Journal of International Law and International Relations, Vol. 2, No. 1, 2005
22 Pages Posted: 1 Aug 2007
This article focuses on the exceptional circumstances where the United Nations assumes some or all sovereign powers. Whether such operations are an appropriate activity for the United Nations remains controversial, but the expanding practice through the 1990s and early 2000s suggests that even if greater capacity is not developed the demand is unlikely to diminish. The first section highlights some of the difficulties inherent in such a political project of thrusting democracy and good governance on a population; section two then outlines the prospects for improvement, with particular reference to the proposed Peacebuilding Commission of the United Nations. A survey of the practice shows significant improvement in technical areas such as staging elections; the Peacebuilding Commission may remedy some of the coordination problems and funding gaps that plague post-conflict operations. It is far from clear, however, that the political contradictions inherent in such operations are being adequately understood let alone addressed.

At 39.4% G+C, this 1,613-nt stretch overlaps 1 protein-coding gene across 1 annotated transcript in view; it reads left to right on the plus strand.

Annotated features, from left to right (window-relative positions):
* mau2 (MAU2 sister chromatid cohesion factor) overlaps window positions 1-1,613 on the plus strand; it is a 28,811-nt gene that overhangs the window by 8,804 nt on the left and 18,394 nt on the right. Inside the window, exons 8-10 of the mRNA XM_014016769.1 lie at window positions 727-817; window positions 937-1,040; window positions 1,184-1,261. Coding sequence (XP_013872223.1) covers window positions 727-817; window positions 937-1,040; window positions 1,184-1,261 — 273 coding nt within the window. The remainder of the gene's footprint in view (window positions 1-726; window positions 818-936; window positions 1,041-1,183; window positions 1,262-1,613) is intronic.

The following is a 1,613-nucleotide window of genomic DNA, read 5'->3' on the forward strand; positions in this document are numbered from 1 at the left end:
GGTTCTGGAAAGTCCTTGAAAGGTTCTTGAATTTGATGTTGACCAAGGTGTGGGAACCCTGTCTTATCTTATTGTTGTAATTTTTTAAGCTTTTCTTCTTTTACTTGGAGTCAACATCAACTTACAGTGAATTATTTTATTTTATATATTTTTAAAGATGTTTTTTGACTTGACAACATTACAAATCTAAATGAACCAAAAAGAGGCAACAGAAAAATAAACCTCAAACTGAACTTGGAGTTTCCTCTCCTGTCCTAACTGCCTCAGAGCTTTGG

Keywords: peacekeeping, United Nations, state-building, peace-building, state failure
Suggested Citation: Suggested Citation
Chesterman, Simon, From State Failure to State-Building: Problems and Prospects for a United Nations Peacebuilding Commission. Journal of International Law and International Relations, Vol. 2, No. 1, 2005. Available at SSRN: https://ssrn.com/abstract=1003770